The mountainside temples are still destinations. The short and rather primitive “Pilgrimage Video” included in the exhibition takes us to the Xiangtangshan caves and the nearby, industrialized mining town of Fengfeng. It shows farmers working fields in the lowlands outside town, monks up in the caves, worshippers bringing flowers, food, and baby dolls to leave in the temples, and — every shrine must have its due — one sorry tourist trap.
It thrilled me to pass from the rigorous, mineralized stylization and religiosity of Xiangtangshan’s caves to the ethereal openness and floating color of an adjacent exhibition, Dyeing Elegance, which features textile paintings on kimonos, obi, and screens by Japanese father-and-daughter pair Kuboku and Hisako Takaku. Born in 1908, the elder Takaku practiced an ancient wax-resist dyeing technique called roketsuzome. (A resist is any substance that stops dye from staining fabric in certain places.) He traveled in two worlds, the high-fashion milieu of Tokyo’s elite and the fine-art world of mid-20th-century painting. He cultivated an arduous and unforgiving art: because he applied color with a brush and needed to saturate the fabric with one stroke, he had no margin for error. He didn’t layer color. To create modulated passages, he laid one color alongside another and allowed one to “breathe on” the other. Takaku worked out his pictorial conceits in advance, and in great detail. Once executed, it had to look absolutely spontaneous. His goal was total saturation resulting in total translucency. It’s an exquisitely difficult method that resulted in works of otherworldly ease and simplicity. Growing up in the countryside before moving to Tokyo in 1926, he brought a pastoral sensibility to the big city. Most of his motifs came from the natural order: plum blossoms, butterflies, rabbits, camellias, water lilies. He either depicted or suggested the entire cycle and structure of a thing. His princely picture of rubber plants shows root and soil and stem and flower, presented with a monochromatic flatness and cut-out composition he partly derived from Matisse, Braque, Picasso, and other modern European colorists whose forms came out of earlier painters such as Gauguin and Van Gogh, who themselves derived their screen-like world of appearances from Japanese prints that flooded Europe in the late 19th Century. Takaku’s adopted daughter, Hisako, born in 1944, is one of the few artists alive who preserve the knowledge of her father’s ancient methods and, like him, her obi and kimonos are quite chic and much in demand among Japan’s affluent classes.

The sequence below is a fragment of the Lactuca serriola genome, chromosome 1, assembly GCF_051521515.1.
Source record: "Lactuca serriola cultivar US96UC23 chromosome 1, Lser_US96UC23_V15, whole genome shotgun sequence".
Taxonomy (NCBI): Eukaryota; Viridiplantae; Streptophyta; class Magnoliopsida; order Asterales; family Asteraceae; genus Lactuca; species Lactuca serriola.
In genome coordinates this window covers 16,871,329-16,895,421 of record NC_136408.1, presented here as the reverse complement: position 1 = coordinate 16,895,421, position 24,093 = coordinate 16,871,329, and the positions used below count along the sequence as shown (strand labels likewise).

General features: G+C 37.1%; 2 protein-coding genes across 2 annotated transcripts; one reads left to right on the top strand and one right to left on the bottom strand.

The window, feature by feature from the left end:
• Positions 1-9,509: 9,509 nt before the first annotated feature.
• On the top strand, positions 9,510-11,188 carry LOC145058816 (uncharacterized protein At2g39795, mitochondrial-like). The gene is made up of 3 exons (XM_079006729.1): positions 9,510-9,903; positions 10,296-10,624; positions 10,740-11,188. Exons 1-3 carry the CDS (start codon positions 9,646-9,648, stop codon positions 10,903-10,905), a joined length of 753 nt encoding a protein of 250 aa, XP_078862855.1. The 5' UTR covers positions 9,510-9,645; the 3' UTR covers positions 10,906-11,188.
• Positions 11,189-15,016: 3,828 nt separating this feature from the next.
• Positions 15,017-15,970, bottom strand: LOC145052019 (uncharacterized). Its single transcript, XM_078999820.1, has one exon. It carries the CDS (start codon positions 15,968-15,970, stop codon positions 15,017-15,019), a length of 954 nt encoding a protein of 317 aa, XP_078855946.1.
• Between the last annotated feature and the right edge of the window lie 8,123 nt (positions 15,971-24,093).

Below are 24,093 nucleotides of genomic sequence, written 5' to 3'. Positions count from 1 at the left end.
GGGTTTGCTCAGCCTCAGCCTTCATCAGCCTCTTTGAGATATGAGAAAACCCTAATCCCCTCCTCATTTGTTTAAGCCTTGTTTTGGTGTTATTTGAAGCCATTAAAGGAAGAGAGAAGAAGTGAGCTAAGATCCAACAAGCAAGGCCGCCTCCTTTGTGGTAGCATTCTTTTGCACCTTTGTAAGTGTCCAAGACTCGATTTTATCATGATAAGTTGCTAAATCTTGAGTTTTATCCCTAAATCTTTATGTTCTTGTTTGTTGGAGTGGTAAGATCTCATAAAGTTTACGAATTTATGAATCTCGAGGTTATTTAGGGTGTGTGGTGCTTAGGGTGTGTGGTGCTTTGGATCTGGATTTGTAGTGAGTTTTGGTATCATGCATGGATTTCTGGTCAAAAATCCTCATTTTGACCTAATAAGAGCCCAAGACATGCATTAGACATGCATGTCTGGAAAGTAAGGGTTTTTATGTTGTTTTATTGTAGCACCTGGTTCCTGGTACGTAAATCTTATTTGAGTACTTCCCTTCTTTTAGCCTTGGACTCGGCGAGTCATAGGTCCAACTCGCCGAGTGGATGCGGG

The designs of both father (who died in 1993) and daughter look misted into the fabric. One of Kuboku’s obi features blue hydrangeas, and the tonal range of softly defined petals, within a small surface coverage, is great but subtly graduated, from transparent azure through tissuey violet to inky purple. He aspired to balance opposing elements — tension and release, concentration and distillation, density and lightness — by unifying them with swift pictorial energy. Hisako carries on that tradition. Her Obi with Water Current is pure speed and stillness: the apparently nonchalant, calligraphic brushwork generates a binding force. In his catalog essay, Masato Nakano says that when Kuboku fuses subject and material, the result is “beauty without reason.” That’s an appropriately ambiguous phrase to describe an art that’s reducible only to its own mysteries of inspiration and touch. ■
Echoes of the Past: The Buddhist Cave Temples of Xiangtangshan and Dyeing Elegance: Asian Modernism and the Art of Kuboku and Hisako Takaku are on view at the San Diego Museum of Art until May 27. 1450 El Prado, Balboa Park, 619-232-7931.